It was meant to be more about the river this year. I understand that there were a few boaty things happening in and around St Katharine Docks, but as regards the Central London stretch of river I saw nothing happening on the river over the first weekend and I was there from 10am until 10pm both days. 
On the evening of Saturday 14th at approx 8pm night, after a very quiet day at the Scoop with no music or entertainment at all, all day, we were suddenly blasted by a honking cacophony coming from some boats circling about in the Pool of London. Billed as a Ships' Opera, his deafening art-fart went on for much too long. It certainly wasn't singing. 
On Sunday 15th there was some lovely proper singing from choirs in the Scoop. There were lots of people enjoying the music. But they evaporated when the singing stopped. I am pretty sure the crowd was made up of the choirs' friends and family. By 5pm on Sunday afternoon there was barely anyone around at all and the market packed up at 6pm. The festival finished with a whimper rather than a bang.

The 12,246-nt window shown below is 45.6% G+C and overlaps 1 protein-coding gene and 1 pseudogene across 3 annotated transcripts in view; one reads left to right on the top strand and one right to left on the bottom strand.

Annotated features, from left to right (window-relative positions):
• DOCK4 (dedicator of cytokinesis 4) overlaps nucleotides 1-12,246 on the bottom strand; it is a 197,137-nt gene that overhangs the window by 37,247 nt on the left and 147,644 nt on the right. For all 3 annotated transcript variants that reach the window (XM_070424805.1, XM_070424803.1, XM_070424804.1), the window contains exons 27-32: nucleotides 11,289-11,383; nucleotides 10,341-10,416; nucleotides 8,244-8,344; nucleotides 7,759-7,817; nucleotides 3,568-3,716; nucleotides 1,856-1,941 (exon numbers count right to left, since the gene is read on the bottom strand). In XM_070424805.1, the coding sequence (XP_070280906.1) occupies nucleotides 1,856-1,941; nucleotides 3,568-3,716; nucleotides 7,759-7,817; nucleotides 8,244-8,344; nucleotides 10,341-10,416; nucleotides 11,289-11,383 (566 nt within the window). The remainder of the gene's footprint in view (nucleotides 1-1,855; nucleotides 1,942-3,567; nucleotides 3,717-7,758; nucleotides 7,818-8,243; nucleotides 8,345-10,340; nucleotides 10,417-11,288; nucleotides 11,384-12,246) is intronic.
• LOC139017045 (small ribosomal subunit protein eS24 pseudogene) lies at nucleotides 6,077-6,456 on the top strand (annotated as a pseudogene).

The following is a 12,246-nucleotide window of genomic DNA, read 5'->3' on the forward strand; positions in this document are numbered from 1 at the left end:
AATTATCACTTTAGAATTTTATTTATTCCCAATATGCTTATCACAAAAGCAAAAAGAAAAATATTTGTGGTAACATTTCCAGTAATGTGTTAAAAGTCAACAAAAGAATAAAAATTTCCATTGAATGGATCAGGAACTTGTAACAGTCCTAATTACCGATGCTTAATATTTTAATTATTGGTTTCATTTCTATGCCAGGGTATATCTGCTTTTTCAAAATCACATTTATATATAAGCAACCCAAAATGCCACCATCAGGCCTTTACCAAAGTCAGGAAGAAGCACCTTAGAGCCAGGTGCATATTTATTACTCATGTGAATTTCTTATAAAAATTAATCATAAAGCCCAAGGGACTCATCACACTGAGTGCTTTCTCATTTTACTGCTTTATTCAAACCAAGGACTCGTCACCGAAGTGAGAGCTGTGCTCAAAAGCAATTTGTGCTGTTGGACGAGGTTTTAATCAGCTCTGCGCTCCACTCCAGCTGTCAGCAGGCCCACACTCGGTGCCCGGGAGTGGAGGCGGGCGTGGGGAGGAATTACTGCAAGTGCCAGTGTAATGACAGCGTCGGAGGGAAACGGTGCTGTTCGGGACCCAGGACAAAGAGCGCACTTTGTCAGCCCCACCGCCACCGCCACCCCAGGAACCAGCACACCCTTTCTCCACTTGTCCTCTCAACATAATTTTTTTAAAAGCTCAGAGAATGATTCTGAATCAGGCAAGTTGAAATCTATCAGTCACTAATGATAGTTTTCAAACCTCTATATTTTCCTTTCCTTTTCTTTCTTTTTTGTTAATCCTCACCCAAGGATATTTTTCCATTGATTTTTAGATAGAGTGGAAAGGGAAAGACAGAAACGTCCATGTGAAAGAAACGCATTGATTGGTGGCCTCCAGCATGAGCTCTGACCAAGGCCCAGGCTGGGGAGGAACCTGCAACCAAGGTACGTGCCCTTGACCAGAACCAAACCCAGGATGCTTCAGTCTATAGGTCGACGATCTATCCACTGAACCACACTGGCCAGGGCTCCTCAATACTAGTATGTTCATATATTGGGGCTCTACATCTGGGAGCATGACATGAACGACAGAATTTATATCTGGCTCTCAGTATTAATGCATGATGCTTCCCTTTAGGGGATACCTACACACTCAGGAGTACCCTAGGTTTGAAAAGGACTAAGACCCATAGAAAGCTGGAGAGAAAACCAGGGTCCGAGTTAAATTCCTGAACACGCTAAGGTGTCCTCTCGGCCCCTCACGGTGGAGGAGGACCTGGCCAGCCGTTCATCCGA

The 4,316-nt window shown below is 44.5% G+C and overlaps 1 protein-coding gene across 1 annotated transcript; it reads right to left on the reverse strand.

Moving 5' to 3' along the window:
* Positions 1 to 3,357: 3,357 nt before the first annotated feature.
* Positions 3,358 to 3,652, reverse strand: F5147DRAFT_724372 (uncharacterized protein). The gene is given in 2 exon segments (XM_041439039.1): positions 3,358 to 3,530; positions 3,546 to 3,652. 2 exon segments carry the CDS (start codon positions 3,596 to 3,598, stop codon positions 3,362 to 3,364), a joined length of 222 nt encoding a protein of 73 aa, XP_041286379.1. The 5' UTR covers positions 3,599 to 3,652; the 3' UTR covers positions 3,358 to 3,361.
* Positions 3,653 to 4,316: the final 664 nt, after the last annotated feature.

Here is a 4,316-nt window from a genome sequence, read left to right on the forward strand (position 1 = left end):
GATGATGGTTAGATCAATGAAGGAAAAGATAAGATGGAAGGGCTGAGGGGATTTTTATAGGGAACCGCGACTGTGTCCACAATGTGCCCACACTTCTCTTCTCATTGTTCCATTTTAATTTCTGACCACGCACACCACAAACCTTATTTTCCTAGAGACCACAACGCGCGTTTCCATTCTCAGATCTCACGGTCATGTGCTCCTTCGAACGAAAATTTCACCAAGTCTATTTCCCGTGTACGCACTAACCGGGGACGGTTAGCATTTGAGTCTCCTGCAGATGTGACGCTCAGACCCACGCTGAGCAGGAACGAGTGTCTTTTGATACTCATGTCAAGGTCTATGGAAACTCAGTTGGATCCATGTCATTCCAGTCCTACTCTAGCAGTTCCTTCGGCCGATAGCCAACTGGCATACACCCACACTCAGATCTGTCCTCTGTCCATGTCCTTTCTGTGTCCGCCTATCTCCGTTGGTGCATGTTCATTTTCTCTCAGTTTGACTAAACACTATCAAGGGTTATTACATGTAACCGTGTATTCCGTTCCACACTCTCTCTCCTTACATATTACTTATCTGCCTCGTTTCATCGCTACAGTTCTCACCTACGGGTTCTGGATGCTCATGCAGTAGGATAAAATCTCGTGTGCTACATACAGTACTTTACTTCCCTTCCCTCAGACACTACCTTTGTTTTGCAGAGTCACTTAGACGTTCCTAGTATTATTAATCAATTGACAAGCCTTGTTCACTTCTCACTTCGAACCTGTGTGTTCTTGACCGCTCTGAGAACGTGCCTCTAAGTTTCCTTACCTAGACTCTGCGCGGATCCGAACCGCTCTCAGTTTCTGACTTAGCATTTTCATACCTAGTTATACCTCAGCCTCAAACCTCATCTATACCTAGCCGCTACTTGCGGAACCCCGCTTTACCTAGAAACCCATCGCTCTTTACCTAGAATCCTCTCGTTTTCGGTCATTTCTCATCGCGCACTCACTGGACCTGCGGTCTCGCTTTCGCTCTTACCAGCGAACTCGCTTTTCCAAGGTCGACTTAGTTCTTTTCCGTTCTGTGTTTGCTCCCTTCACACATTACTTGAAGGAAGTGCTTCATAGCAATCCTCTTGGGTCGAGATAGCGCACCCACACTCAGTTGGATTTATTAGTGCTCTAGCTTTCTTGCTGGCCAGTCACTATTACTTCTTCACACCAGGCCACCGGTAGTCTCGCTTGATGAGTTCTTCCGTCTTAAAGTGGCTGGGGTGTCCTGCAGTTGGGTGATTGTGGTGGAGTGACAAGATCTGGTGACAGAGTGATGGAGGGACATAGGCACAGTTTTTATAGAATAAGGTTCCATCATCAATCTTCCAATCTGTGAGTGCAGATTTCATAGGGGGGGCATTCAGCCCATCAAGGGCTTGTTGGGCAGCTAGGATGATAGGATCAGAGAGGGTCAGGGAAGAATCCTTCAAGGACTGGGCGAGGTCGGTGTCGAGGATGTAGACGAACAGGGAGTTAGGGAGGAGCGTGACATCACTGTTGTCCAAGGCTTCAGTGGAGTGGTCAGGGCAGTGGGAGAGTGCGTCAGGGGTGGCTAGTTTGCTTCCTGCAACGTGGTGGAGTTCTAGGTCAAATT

I noticed some some volunteers canvassing feedback about the event on badly designed A4 sheets. Half of the questions were about age, ethnic group, where you came from, why you were there etc. One question asked how much you expected to spend during the day and what proportion of that you would have spent had you not come to the festival. What a dippy question. I wrote 57%. 
Another asked "How did you hear about the event?" and followed that with "would you come again?". I would be interested to see the feedback on that last question alone. Because if I was a tourist visiting London and it was my first time at the Thames Festival I certainly wouldn't be going home and telling my friends what a must-see event it was!
So, I urge you... if you went there this year and you were as disappointed as I was, then please please write to the organisers and let them know what you think... because if we all sit tight and say nothing it won't be improved upon for next year.


  1. Really thorough and well written and touching review, Jane. I'm so sorry for everyone who visited and missed what has made the Thames Festival exciting in past years, and am sorry for friends and fellow tradespeople who struggled through the days to sell to a fraction of visitors in the crappy weather, with no entertainment or inspiration, for hours on end. What a shame.

  2. Never again will i go to to the thames so called festival no stalls bored nothing compared with the last few years what a waste of time and money,more to do at my local fete.David Aggett Horley Surrey.132

  3. Yes to both of those comments (and thanks to Leslie for the compliment)... it really was a big disappointing shame :-(
    I'd rather have wasted my money attempting to throw small hoops over large stuffed toys, or lightweight balls at weighted coconuts